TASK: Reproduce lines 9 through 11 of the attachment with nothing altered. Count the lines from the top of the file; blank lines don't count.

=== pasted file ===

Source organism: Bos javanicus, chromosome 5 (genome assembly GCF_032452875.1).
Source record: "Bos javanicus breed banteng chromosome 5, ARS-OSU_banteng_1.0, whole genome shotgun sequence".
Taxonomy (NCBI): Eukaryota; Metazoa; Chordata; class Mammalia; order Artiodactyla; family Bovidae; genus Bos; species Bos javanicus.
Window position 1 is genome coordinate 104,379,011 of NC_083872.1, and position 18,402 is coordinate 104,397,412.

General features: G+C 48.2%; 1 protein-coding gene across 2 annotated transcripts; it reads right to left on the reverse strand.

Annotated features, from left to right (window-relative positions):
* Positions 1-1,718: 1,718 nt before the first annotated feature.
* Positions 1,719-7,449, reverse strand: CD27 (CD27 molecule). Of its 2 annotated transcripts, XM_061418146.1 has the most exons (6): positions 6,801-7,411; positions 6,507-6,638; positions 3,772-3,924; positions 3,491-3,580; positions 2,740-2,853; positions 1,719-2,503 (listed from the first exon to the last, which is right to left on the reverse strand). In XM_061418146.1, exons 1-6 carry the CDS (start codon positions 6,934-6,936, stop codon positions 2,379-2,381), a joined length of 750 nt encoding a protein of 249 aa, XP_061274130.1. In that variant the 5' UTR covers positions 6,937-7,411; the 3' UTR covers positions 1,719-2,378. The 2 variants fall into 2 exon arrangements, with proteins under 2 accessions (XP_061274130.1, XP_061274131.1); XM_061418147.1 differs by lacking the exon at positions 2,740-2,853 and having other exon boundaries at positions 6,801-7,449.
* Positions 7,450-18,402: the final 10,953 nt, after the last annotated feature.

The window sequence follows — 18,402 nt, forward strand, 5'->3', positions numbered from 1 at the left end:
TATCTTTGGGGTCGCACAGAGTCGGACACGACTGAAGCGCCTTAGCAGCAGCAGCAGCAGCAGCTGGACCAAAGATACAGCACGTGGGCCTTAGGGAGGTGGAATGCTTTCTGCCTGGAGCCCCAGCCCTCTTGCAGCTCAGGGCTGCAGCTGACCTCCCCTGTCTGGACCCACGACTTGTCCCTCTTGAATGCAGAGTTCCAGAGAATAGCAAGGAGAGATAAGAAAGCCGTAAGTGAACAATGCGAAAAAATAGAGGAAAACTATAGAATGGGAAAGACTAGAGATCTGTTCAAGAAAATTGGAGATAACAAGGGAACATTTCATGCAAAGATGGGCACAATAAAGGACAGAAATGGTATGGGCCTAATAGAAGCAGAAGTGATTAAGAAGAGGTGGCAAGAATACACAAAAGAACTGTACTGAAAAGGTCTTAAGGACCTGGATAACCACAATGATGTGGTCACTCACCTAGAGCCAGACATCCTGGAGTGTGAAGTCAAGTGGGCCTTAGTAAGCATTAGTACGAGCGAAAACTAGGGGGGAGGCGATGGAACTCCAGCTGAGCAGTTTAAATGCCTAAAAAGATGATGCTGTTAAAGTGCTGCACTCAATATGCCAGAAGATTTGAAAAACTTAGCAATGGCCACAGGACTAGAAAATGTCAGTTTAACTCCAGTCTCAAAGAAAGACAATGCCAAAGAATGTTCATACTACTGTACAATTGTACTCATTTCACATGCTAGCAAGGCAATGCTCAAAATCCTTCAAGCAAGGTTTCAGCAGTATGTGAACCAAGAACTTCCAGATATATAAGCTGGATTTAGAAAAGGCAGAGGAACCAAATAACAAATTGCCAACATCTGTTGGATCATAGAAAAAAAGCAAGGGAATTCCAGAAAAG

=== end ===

* Positions 7,450-18,402: the final 10,953 nt, after the last annotated feature.

The window sequence follows — 18,402 nt, forward strand, 5'->3', positions numbered from 1 at the left end:
TATCTTTGGGGTCGCACAGAGTCGGACACGACTGAAGCGCCTTAGCAGCAGCAGCAGCAGCAGCTGGACCAAAGATACAGCACGTGGGCCTTAGGGAGGTGGAATGCTTTCTGCCTGGAGCCCCAGCCCTCTTGCAGCTCAGGGCTGCAGCTGACCTCCCCTGTCTGGACCCACGACTTGTCCCTCTTGAATGCAGAGTTCCAGAGAATAGCAAGGAGAGATAAGAAAGCCGTAAGTGAACAATGCGAAAAAATAGAGGAAAACTATAGAATGGGAAAGACTAGAGATCTGTTCAAGAAAATTGGAGATAACAAGGGAACATTTCATGCAAAGATGGGCACAATAAAGGACAGAAATGGTATGGGCCTAATAGAAGCAGAAGTGATTAAGAAGAGGTGGCAAGAATACACAAAAGAACTGTACTGAAAAGGTCTTAAGGACCTGGATAACCACAATGATGTGGTCACTCACCTAGAGCCAGACATCCTGGAGTGTGAAGTCAAGTGGGCCTTAGTAAGCATTAGTACGAGCGAAAACTAGGGGGGAGGCGATGGAACTCCAGCTGAGCAGTTTAAATGCCTAAAAAGATGATGCTGTTAAAGTGCTGCACTCAATATGCCAGAAGATTTGAAAAACTTAGCAATGGCCACAGGACTAGAAAATGTCAGTTTAACTCCAGTCTCAAAGAAAGACAATGCCAAAGAATGTTCATACTACTGTACAATTGTACTCATTTCACATGCTAGCAAGGCAATGCTCAAAATCCTTCAAGCAAGGTTTCAGCAGTATGTGAACCAAGAACTTCCAGATATATAAGCTGGATTTAGAAAAGGCAGAGGAACCAAATAACAAATTGCCAACATCTGTTGGATCATAGAAAAAAAGCAAGGGAATTCCAGAAAAG